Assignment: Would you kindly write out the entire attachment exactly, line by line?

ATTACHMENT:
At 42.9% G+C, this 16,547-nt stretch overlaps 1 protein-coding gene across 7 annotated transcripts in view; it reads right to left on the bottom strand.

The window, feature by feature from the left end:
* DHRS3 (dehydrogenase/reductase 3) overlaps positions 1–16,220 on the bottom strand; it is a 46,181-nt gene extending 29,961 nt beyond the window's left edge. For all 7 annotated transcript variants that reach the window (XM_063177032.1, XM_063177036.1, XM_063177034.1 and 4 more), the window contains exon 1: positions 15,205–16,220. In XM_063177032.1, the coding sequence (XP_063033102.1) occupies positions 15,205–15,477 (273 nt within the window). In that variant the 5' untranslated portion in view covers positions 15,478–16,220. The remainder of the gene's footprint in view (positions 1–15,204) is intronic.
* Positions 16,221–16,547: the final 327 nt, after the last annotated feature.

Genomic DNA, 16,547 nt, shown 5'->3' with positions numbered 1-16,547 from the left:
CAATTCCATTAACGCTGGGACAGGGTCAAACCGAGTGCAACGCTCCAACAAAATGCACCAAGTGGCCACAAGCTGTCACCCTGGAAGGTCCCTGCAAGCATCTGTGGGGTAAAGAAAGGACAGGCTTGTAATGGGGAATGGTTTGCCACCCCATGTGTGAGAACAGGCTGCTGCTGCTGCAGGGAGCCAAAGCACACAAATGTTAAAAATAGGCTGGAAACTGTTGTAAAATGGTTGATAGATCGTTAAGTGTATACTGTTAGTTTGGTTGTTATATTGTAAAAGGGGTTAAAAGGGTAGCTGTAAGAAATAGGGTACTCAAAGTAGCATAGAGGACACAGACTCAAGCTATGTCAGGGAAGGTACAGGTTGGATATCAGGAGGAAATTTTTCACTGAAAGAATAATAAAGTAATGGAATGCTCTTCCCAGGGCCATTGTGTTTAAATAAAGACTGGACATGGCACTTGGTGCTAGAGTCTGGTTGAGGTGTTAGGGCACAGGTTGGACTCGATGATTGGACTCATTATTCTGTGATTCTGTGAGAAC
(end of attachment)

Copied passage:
At 42.9% G+C, this 16,547-nt stretch overlaps 1 protein-coding gene across 7 annotated transcripts in view; it reads right to left on the bottom strand.

The window, feature by feature from the left end:
* DHRS3 (dehydrogenase/reductase 3) overlaps positions 1–16,220 on the bottom strand; it is a 46,181-nt gene extending 29,961 nt beyond the window's left edge. For all 7 annotated transcript variants that reach the window (XM_063177032.1, XM_063177036.1, XM_063177034.1 and 4 more), the window contains exon 1: positions 15,205–16,220. In XM_063177032.1, the coding sequence (XP_063033102.1) occupies positions 15,205–15,477 (273 nt within the window). In that variant the 5' untranslated portion in view covers positions 15,478–16,220. The remainder of the gene's footprint in view (positions 1–15,204) is intronic.
* Positions 16,221–16,547: the final 327 nt, after the last annotated feature.

Genomic DNA, 16,547 nt, shown 5'->3' with positions numbered 1-16,547 from the left:
CAATTCCATTAACGCTGGGACAGGGTCAAACCGAGTGCAACGCTCCAACAAAATGCACCAAGTGGCCACAAGCTGTCACCCTGGAAGGTCCCTGCAAGCATCTGTGGGGTAAAGAAAGGACAGGCTTGTAATGGGGAATGGTTTGCCACCCCATGTGTGAGAACAGGCTGCTGCTGCTGCAGGGAGCCAAAGCACACAAATGTTAAAAATAGGCTGGAAACTGTTGTAAAATGGTTGATAGATCGTTAAGTGTATACTGTTAGTTTGGTTGTTATATTGTAAAAGGGGTTAAAAGGGTAGCTGTAAGAAATAGGGTACTCAAAGTAGCATAGAGGACACAGACTCAAGCTATGTCAGGGAAGGTACAGGTTGGATATCAGGAGGAAATTTTTCACTGAAAGAATAATAAAGTAATGGAATGCTCTTCCCAGGGCCATTGTGTTTAAATAAAGACTGGACATGGCACTTGGTGCTAGAGTCTGGTTGAGGTGTTAGGGCACAGGTTGGACTCGATGATTGGACTCATTATTCTGTGATTCTGTGAGAAC